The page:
How Doctors Think by Jerome Groopman

Summary
  1. This book is about what goes on in a doctor’s mind as he or she treats a patient. Knowing this and what is the most effective language to use, patients can truly become a partner of their doctor, arriving at faster and more accurate diagnoses
Key Takeaways
  1. William Osler is the father of patient centered medicine – being the first to understand and preach the importance of bedside manners
  2. How a doctor asks and responds to questions is key to making a patient feel safe and allowing them the space to open up and engage
  3. It is very important to keep a log of your mistakes and to revisit them often, keeping them top of mind and hopefully learning from that mistake so a similar one doesn’t happen again
  4. Heuristics are necessary but we must know which shortcuts we are using and how we are feeling so that we don’t develop blind spots or let our biases become too strong
  5. Most medical errors are not technical but errors in thinking, often stemming from a lack of awareness about how one feels
  6. Humans tend to overweight things which agree with and fulfill their current beliefs and desires
  7. The secret for caring for the patient is to care about the patient. This sounds silly and redundant but it is harder than it sounds because if you care too much it can impair your judgement but if you care too little you miss out on one of the most important aspects of being a healer
  8. If in a situation where you are very close to your doctor, worth saying how much you appreciate their level of care but also reassure hem that you want the honest truth and to do what’s best, even if it’s hard
  9. In an unusual situation, never accept “we see this sometimes.” Keep digging and asking questions
  10. Also ask, “What other body parts could be causing my symptoms?
  11. There will always be incomplete evidence but keep questioning doctors and their diagnoses, avoiding “diagnosis momentum” where things go unquestioned even if the situation is very unsure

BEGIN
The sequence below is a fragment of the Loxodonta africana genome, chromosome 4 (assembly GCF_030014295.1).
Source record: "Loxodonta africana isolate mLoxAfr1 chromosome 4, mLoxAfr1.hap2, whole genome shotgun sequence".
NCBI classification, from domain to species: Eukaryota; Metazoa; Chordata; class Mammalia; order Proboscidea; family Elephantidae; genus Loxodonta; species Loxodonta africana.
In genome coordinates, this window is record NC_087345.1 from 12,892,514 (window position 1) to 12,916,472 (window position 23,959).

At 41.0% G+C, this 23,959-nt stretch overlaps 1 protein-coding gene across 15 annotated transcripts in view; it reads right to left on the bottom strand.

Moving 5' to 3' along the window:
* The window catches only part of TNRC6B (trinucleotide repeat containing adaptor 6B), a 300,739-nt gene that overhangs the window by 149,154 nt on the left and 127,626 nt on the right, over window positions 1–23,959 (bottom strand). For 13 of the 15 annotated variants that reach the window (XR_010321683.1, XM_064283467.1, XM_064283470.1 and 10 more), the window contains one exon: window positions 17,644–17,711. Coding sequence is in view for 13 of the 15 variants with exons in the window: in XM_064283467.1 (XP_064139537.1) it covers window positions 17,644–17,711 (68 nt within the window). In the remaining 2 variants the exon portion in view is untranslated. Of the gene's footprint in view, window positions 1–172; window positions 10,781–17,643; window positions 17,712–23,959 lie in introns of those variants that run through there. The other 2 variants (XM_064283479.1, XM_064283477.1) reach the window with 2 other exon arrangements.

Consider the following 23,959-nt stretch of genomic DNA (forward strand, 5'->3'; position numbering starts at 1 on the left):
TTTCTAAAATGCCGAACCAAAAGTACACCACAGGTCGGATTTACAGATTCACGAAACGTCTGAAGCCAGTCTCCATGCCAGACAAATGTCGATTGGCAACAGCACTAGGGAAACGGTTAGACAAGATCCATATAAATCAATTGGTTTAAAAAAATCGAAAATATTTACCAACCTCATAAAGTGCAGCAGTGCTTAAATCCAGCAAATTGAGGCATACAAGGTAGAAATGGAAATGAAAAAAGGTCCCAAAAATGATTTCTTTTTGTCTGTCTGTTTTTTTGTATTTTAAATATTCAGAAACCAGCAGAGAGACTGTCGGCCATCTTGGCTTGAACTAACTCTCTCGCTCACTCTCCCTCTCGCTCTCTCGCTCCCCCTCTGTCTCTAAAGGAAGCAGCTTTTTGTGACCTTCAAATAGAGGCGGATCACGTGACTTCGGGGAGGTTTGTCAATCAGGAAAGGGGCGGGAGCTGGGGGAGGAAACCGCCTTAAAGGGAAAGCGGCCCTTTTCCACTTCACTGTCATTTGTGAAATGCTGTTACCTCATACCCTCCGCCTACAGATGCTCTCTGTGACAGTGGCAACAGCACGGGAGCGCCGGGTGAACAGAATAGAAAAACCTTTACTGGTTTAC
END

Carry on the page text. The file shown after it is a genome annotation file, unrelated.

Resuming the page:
12. You need to know not only what people know but how they know it
  13. One size fits all scenarios rarely are the answer. Each person’s body and context need to be adjusted to
  14. Make sure incentives are aligned. Prescription drugs, surgeries and other expensive therapies are often pushed on customers even when not needed or appropriate. Ask how time tested the procedure it is, how common it is, if it’s standard, etc.
  15. Doctors have to figure out the right path as best as possible and then find ways to get the patient to agree with that decision. You can not force or coerce patients to do something they’re uncomfortable with just because you think it’s the right way
  16. Often the doctor is more important than the hospital
  17. Is there anything that doesn’t fit?
  18. Is it possible I have more than one problem?
  19. Great doctors will think of lateral networks and non-medical reasons why treatments may be failing
  20. Today’s structure forces many doctors to try to get through as many patients as possible in a day but good thinking takes time. Find a doctor who will give you the time you need
  21. At the end of the day, medicine has to be a blend of science and soul
What I got out of it
  1. A good read into understanding a doctors world, their training, thought processes, common errors and how to best communicate in order to reach the best path to wellness